After its heyday in the 1960s and 70s, the Boeing 720 slowly began fading from airline service in the early 1980s as larger and more advanced widebodies like the 767 and A300 rendered the graceful jet obsolete. But even as it neared retirement, the 720 maintained a loyal following of pilots and passengers who appreciated its smooth, quiet ride. On its final commercial flights in 1982, the 720 exited the stage with grace and dignity befitting this pioneering airliner.
For Captain Frank Roberts, who flew the 720 for much of his career with United Airlines, saying goodbye to the regal jet proved emotional. “She was a pilot’s plane - nimble, trustworthy, and a joy to fly,” Roberts recalls. “But by the early 80s, the 720 just couldn’t compare to modern jets in terms of economy and efficiency. As technology passed her by, retiring the 720 was inevitable - but it didn’t make it any easier.”
By 1982, only a handful of American carriers still operated 720s. Delta and Western Airlines both accelerated retirement plans as fuel costs spiked and replacement aircraft arrived. On September 30, Western flew its last scheduled 720 passenger trip between Salt Lake City and Seattle, marking the venerable jet’s curtain call on U.S. domestic routes.
At Delta, a restored 720 in bright retro colors had the honor of operating the airline’s final 720 service on November 1, 1982 from Dallas to Atlanta. Employees and aviation enthusiasts turned out to witness the historic last flight. “We wanted to give her a proper send-off,” said Delta’s VP of Operations, Don Weston. “The 720 played a key role in our growth and brought jet travel to the South.”
Across the Atlantic, British carrier Dan-Air retired its 720s a month later with a special scenic flight on December 4. More than 100 paying fans booked seats for an emotional farewell tour above southern England. “It was like taking one last spin in the family sedan before selling it,” reflected Dan-Air pilot Jeremy Sims. “That old 720 was as reliable as they come.”
For those aboard the jetliner’s last hurrahs, the experience rekindled nostalgia for the 720’s 1960s heyday. Passenger Jean Reinhardt, who flew from Dallas to Atlanta, recalled: “Riding that lovely 720 one more time took me back to my first 707 trip as a girl. Though dated by then, it still felt luxurious. I’ll remember the smooth, gentle ride always.”
By December 1982, the pioneering 720 faded permanently from airline fleets. But its legacy and impact on early jet travel remains indelible. “The 720 introduced millions to the jet age,” says aviation writer Jay Spenser. “It enabled the world to fly higher and faster. Though gone now, the spirit of that sleek airplane lives on.”
Blast from the Past: 5 Nostalgic Facts About the Boeing 720 - Known For Its Smooth Rides and Low Noise
Of all the plaudits earned by the pioneering Boeing 720 jetliner, none were as universal as praise for the aircraft’s smooth, quiet passenger experience. For those accustomed to the bone-rattling noise and vibration of piston-engine planes, the 720’s hushed, peaceful ride seemed almost miraculous – as if air travel had suddenly entered a new era.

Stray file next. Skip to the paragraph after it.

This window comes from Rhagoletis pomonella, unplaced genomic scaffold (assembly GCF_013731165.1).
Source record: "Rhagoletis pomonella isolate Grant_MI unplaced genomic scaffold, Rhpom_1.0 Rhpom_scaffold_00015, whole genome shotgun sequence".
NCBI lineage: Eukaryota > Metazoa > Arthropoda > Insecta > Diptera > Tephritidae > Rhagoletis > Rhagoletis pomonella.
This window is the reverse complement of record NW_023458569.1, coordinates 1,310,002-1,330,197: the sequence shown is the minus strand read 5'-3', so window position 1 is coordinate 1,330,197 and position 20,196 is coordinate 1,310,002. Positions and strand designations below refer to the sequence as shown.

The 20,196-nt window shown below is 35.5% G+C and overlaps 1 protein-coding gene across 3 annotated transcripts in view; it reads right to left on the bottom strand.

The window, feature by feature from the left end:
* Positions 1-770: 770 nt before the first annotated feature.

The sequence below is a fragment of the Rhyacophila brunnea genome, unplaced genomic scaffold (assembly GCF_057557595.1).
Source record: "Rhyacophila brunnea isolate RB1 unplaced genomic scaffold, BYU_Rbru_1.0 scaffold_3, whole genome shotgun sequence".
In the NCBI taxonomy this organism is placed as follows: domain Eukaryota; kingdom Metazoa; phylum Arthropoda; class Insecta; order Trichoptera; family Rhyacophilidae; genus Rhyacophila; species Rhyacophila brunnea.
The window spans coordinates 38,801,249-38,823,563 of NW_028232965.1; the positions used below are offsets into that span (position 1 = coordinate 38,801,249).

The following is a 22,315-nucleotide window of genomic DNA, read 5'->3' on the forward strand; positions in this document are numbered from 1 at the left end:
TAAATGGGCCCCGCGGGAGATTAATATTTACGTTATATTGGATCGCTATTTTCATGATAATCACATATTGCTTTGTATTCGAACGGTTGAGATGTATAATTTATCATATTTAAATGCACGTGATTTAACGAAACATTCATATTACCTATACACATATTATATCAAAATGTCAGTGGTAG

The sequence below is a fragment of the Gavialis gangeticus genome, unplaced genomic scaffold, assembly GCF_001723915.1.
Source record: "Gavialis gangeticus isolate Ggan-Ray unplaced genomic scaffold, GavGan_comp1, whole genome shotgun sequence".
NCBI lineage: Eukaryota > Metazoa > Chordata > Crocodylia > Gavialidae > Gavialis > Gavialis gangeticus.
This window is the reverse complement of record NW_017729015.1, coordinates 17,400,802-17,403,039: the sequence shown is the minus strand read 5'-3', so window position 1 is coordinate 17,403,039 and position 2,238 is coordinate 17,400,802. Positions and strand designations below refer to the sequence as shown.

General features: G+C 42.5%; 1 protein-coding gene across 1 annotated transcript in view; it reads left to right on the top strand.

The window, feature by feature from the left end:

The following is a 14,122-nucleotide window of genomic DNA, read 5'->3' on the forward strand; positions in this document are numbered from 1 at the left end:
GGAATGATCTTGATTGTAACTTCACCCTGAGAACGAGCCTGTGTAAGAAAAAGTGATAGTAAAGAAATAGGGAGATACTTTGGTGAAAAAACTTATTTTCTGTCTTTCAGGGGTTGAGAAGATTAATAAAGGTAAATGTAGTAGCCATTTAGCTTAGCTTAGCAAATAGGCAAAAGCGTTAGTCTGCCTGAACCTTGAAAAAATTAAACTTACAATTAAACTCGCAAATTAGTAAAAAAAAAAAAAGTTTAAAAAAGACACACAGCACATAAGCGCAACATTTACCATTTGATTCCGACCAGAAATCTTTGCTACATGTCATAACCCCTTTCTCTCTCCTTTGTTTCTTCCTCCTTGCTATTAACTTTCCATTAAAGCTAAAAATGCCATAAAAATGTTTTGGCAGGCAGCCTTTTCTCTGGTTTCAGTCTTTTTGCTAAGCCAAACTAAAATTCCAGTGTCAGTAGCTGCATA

As early as 1959 during Boeing’s flight testing, there were signs the 720 would set new standards for ride quality and low noise. “We were amazed at how whisper-quiet and vibration-free those new turbofans were,” recalled test pilot Tex Johnston of the Pratt & Whitney JT3C engines. “At cruise, the only sounds were air noise outside and a muted hum. Boeing had engineered one smooth-flying jet.”
Indeed, extensive wind tunnel and stress analysis enabled Boeing to optimize the 720’s aerodynamics and airframe strength. The polished fuselage reduced drag while innovations like hydraulic damping controls and vibration-absorbing engine mounts nullified shimmy. Wings specially designed to limit flex delivered a stable platform. Inside the cabin, soundproofing and insulation soaked up noise.
When passengers finally flew the 720 in 1960, impressions were unanimously positive. “It was the most relaxing trip I’d ever taken,” enthused one traveler. “No rumbling props or straining pistons. We floated up to 35,000 feet in a cocoon of quiet.” One reporter described flying aboard the 720 as “slipper-soft...this is aviation’s finest ride.” Even Hollywood took notice when Frank Sinatra raved that the 720 was “the smoothest thing I’ve ever been on!”
For pilots, too, the 720 set new standards for handling and stability at altitude. “She climbed smoothly as silk, wings level as an arrow on the blue horizon,” recalled Boeing test pilot Alvin Johnston of the 720’s serene performance. “In the cockpit we noticed the hushed environment too. No rude vibrations or noise to battle.” Pilots found they could reduce workload and fatigue simply by operating the user-friendly 720.
As the jet age unfolded, rival aircraft builders scrambled to match the 720’s tranquil signature. When Boeing launched the 727, engineers adopted the 720’s rear-mounted engines to avoid disturbing cabin quietness. Douglas boasted its DC-9 would “deliver a 720-smooth trip.” But the competition never quite achieved the 720’s sublime balance of power and comfort.
By the 1980s, advances in engine and airframe technology allowed newer jets to surpass the 720’s capabilities. But the iconic jetliner’s impact on passenger expectations was permanent. The travel public would never again accept the rough-riding brute force of piston planes after experiencing the 720’s whisper-smooth flawlessness. In the words of Air France director Jean Chausson, “The 720 made quiet, gentle flight the new standard. Air transport changed forever thanks to this machine.”